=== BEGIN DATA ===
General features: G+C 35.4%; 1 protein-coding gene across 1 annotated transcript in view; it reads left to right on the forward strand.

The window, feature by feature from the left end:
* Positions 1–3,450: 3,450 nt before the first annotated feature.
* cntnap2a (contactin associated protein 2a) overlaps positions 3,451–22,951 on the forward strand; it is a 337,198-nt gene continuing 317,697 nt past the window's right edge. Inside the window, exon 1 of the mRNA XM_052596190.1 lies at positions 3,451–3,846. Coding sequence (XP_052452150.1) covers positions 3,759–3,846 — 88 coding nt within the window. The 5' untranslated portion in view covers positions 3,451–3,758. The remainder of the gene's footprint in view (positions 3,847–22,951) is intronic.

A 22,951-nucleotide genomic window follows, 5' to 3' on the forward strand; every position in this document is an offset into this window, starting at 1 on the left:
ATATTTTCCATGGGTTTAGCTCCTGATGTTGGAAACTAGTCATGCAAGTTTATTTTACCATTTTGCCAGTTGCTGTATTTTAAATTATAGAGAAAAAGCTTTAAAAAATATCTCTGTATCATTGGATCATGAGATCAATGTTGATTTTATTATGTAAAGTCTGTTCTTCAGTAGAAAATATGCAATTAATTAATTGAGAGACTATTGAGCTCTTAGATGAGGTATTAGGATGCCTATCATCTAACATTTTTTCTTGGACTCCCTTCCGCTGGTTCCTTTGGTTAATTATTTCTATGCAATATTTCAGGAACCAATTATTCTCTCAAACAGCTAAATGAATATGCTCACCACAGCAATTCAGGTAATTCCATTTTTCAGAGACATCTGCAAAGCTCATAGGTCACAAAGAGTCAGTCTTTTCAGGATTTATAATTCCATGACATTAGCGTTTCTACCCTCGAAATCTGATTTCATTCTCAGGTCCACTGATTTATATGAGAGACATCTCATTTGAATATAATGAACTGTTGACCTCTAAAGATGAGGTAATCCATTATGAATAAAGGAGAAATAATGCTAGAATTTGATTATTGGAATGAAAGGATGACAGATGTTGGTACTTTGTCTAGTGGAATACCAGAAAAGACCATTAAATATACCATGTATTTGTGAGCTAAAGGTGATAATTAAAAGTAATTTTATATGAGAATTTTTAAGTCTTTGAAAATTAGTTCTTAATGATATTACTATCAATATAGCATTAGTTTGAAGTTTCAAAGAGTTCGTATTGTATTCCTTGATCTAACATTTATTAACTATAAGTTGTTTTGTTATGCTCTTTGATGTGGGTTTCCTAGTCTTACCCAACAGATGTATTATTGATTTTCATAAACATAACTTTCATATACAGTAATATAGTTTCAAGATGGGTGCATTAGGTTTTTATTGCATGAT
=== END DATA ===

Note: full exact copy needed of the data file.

General features: G+C 35.4%; 1 protein-coding gene across 1 annotated transcript in view; it reads left to right on the forward strand.

The window, feature by feature from the left end:
* Positions 1–3,450: 3,450 nt before the first annotated feature.
* cntnap2a (contactin associated protein 2a) overlaps positions 3,451–22,951 on the forward strand; it is a 337,198-nt gene continuing 317,697 nt past the window's right edge. Inside the window, exon 1 of the mRNA XM_052596190.1 lies at positions 3,451–3,846. Coding sequence (XP_052452150.1) covers positions 3,759–3,846 — 88 coding nt within the window. The 5' untranslated portion in view covers positions 3,451–3,758. The remainder of the gene's footprint in view (positions 3,847–22,951) is intronic.

A 22,951-nucleotide genomic window follows, 5' to 3' on the forward strand; every position in this document is an offset into this window, starting at 1 on the left:
ATATTTTCCATGGGTTTAGCTCCTGATGTTGGAAACTAGTCATGCAAGTTTATTTTACCATTTTGCCAGTTGCTGTATTTTAAATTATAGAGAAAAAGCTTTAAAAAATATCTCTGTATCATTGGATCATGAGATCAATGTTGATTTTATTATGTAAAGTCTGTTCTTCAGTAGAAAATATGCAATTAATTAATTGAGAGACTATTGAGCTCTTAGATGAGGTATTAGGATGCCTATCATCTAACATTTTTTCTTGGACTCCCTTCCGCTGGTTCCTTTGGTTAATTATTTCTATGCAATATTTCAGGAACCAATTATTCTCTCAAACAGCTAAATGAATATGCTCACCACAGCAATTCAGGTAATTCCATTTTTCAGAGACATCTGCAAAGCTCATAGGTCACAAAGAGTCAGTCTTTTCAGGATTTATAATTCCATGACATTAGCGTTTCTACCCTCGAAATCTGATTTCATTCTCAGGTCCACTGATTTATATGAGAGACATCTCATTTGAATATAATGAACTGTTGACCTCTAAAGATGAGGTAATCCATTATGAATAAAGGAGAAATAATGCTAGAATTTGATTATTGGAATGAAAGGATGACAGATGTTGGTACTTTGTCTAGTGGAATACCAGAAAAGACCATTAAATATACCATGTATTTGTGAGCTAAAGGTGATAATTAAAAGTAATTTTATATGAGAATTTTTAAGTCTTTGAAAATTAGTTCTTAATGATATTACTATCAATATAGCATTAGTTTGAAGTTTCAAAGAGTTCGTATTGTATTCCTTGATCTAACATTTATTAACTATAAGTTGTTTTGTTATGCTCTTTGATGTGGGTTTCCTAGTCTTACCCAACAGATGTATTATTGATTTTCATAAACATAACTTTCATATACAGTAATATAGTTTCAAGATGGGTGCATTAGGTTTTTATTGCATGAT